The mainstream punditry are discussing how the Republican Party appears to be trying to reach out to Latino voters by being willing to make deals on amnesty and other immigration related topics. Of course the analysis discusses how Republicans have a difficult time reaching out to minorities. Several months prior, when George Zimmerman shot Trayvon Martin, Latinos or Hispanics were not considered to be minorities but were considered to be white.

But the more curious aspect of immigration reform is how the Democratic Party, generally perceived as the racially sensitive party and contrasted with the Republican Party, is the party more favored by the Latino vote. Yet under President Barack Obama, deportations of illegal immigrants have proceeded at a far higher pace than under President George Bush.

Likewise, the Democratic Party is the party with a reputation for being generally opposed to aggressive warfare, which seems to make Democratic Party politicians more eager to prove themselves through militancy, and because of their reputation they do not have to worry about attracting blame for the wars they wage.

The Republican Party has a severely undeserved reputation for limited government. That is why there is far less of a reaction when Republican Party politicians create agencies such as the TSA or the DHS, pass legislation such as the USAPATRIOT Act, No Child Left Behind, or Prescription Drug Coverage for Seniors, or enact abuses such as Telecom Immunity.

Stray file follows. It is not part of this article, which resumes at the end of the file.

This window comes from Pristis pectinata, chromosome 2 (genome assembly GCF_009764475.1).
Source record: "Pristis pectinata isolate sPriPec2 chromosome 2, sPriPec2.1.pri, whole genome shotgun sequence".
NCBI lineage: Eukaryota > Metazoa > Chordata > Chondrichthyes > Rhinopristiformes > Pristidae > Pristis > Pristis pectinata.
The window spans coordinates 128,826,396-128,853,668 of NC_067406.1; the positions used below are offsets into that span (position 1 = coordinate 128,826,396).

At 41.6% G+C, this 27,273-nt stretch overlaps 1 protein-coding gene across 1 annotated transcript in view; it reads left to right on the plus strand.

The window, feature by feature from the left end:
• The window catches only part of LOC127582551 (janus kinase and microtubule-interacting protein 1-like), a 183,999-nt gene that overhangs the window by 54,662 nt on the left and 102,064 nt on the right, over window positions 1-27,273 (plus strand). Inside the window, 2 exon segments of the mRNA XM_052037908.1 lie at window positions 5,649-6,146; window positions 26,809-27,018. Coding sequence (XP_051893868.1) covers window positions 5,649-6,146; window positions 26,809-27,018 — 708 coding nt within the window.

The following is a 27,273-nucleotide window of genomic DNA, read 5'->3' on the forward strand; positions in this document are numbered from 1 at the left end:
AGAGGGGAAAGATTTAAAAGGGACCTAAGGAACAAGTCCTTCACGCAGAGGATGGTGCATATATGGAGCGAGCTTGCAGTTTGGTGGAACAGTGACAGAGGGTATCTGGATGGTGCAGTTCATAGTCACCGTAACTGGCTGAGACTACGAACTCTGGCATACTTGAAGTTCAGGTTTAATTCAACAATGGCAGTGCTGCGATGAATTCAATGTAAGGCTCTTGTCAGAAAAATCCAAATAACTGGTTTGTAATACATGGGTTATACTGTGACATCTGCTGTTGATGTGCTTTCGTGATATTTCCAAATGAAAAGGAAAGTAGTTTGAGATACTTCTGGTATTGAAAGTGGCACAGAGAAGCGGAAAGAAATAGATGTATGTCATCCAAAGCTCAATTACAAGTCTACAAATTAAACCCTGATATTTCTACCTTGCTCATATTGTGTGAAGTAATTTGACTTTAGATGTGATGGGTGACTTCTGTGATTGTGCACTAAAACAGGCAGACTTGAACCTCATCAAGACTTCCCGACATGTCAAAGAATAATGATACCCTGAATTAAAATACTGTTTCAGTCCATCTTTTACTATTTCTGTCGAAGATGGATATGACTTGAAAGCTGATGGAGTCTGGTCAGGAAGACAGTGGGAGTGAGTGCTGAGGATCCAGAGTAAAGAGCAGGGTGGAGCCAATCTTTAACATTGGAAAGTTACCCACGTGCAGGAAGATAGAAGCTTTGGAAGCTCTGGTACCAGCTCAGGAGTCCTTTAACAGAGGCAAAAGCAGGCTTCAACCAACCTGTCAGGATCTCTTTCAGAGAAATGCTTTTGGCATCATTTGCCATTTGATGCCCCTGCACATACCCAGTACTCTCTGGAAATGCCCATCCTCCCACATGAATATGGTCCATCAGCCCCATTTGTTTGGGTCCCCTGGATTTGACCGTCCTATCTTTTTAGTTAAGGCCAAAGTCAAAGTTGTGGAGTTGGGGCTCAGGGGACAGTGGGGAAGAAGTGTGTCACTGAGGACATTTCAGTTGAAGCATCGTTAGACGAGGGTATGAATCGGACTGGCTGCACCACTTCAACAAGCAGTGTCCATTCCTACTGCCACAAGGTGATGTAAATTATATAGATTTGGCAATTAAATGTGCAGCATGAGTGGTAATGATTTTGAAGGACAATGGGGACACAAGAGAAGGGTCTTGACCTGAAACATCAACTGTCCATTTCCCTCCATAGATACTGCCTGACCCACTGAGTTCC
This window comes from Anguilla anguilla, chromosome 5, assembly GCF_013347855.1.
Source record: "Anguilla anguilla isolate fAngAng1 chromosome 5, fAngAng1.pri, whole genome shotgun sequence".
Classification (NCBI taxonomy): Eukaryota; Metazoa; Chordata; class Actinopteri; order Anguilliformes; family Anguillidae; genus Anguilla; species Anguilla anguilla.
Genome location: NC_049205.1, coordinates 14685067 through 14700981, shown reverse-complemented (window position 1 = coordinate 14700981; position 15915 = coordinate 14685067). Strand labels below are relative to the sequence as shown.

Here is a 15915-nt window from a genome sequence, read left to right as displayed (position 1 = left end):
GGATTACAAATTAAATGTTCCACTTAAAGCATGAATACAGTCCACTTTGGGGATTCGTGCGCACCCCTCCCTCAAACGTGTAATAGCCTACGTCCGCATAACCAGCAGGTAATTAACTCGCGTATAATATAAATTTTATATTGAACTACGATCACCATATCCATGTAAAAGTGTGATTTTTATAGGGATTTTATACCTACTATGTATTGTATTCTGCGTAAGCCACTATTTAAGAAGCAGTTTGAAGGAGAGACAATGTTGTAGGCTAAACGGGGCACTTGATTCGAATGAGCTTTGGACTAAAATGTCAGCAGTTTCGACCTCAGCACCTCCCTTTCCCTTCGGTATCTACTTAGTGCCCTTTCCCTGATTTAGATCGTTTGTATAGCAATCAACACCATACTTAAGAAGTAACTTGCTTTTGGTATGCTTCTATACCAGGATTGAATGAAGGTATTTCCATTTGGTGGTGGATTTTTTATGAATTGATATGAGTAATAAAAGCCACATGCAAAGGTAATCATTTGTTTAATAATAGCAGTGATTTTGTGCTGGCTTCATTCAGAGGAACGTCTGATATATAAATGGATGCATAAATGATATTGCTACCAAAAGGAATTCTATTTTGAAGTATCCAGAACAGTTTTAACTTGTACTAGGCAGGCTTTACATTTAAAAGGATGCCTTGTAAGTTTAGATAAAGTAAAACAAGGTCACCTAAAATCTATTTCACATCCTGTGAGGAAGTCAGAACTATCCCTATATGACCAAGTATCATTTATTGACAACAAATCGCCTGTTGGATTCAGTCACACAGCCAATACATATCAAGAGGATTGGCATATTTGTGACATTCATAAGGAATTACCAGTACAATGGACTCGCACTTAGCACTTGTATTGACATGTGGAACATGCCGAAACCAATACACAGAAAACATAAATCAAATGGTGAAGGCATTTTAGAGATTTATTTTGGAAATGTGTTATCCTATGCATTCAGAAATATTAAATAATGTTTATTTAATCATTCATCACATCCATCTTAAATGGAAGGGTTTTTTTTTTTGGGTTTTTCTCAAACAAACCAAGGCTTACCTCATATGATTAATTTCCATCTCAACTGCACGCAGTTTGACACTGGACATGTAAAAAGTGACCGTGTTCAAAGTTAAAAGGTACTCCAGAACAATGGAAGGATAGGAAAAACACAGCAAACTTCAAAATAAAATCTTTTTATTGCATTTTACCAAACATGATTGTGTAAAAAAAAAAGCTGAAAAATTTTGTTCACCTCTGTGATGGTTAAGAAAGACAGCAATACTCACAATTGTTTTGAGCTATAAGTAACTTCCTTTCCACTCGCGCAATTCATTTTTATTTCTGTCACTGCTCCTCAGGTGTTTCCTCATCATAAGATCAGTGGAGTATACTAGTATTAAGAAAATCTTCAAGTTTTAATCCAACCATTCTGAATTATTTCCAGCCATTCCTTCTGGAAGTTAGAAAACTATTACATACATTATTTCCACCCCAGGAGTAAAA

The Republican Party also has a reputation for being fiscal hawks. While both parties are profligate spenders, at least the Democrats try to enact some minor token tax increases to address their proposed spending. The so-called fiscal hawks are regular advocates of deficit spending, which is why although the Democrats are very likely to maintain any rate of spending started by Republicans, it is the Republicans who accelerate spending.

On issue after issue, it comes up over and over again that what one party has a reputation for advocating, the other party is the actual advocate. It is bad enough that there is no genuine choice between the two wings of the one party, but the choice is made even more obscure by each party representing the opposite of what it stands for on the few issues that divide them.